Solicitor super-exam is golden opportunity for law schools to make their students more techy, legal education expert says

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By Natalie Kaminski on

Future lawyers ‘must be able to effectively use technology’

Legal academic Roger Smith has urged law schools to do more to prepare students for big changes that wait ahead in a recently penned article.

As we move further into the digital age, the legal sector is increasingly toying with the idea of absorbing new technology into practice. Smith says that UK law schools have been slow to respond to these trends.

But Smith — former head of human rights and law reform organisation JUSTICE — had a light-bulb idea: the regulator’s plan to scrap the Graduate Diploma in Law (GDL) and Legal Practice Course (LPC) is an opportunity for law schools to get in on the tech game. He says:

In [the GDL and LPC’s] place will come the return of nationally set tests — the Solicitors Qualifying Examinations Stages 1 and 2. It is vital that both reflect the degree of change driven by technology in the legal profession.

In Smith’s view, the reality is that students are leaving law schools ill-prepared for modern legal practice. The current education system is outdated and has been left untouched for decades, he says. Meanwhile, the world has moved on, and a conversation covering “the impact of technology on the training of lawyers” is long overdue.

How exactly the new SQE should plan to do more to incorporate technology into its syllabus is left unclear. Should law students learn to code or, at the other end, should they just brush up on their GCSE ICT skills?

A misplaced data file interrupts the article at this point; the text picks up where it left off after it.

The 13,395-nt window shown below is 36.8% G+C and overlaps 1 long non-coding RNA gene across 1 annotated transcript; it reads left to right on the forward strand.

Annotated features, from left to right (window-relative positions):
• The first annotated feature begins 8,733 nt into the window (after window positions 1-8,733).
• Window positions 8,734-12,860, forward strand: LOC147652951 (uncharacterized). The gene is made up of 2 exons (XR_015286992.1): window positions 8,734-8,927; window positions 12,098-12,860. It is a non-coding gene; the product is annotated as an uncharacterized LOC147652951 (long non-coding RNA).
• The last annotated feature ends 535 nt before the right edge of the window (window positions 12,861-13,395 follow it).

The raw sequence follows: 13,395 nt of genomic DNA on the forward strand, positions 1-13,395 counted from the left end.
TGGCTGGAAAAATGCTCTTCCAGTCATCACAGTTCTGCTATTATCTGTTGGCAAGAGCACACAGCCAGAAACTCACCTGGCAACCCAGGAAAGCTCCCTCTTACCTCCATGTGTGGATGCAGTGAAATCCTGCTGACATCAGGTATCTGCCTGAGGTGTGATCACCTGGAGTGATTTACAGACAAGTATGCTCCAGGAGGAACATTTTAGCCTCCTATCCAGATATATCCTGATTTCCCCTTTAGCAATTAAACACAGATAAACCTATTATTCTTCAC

To try answer this, Smith — currently a visiting professor at London South Bank University — borrows some ideas from a paper drafted by the Cambridge students behind the robo-lawyer ‘LawBot X’. He highlights the need for law schools to “adopt specific courses, which will build technological knowledge” and to develop legal skills by “integrating technology-consciousness across the curriculum”. Ultimately, law students “must be able to effectively use technology”.

Smith is not alone in voicing these concerns; earlier this year we spoke to legal technology expert Richard Susskind about the lack of tech modules, such as data science, offered to law students by education institutions. He warns:

I do want people to be very clear this is a different era we’re moving into, and not complacently think ‘if I float through my law degree I’m automatically employable’.

But perhaps things aren’t as critical as Smith’s article seems to suggest. Indeed the piece has prompted a reaction from UCL academic Richard Moorhead. He says:

Law schools should do more, but I think that Roger’s post is limited in the sense that it does not demonstrate much awareness (if any) of what is actually happening in this country around teaching law students about law, innovation technology. That’s disappointing…

While it may be the case that extra tech-savvy modules can be squeezed into a three-year LLB, the same can’t be said for the nine-month GDL course, where there’s barely time to cram in the seven core foundational areas of law. Students report the LPC is similarly intensive and unlikely to lend itself easily to the incorporation of tech modules.

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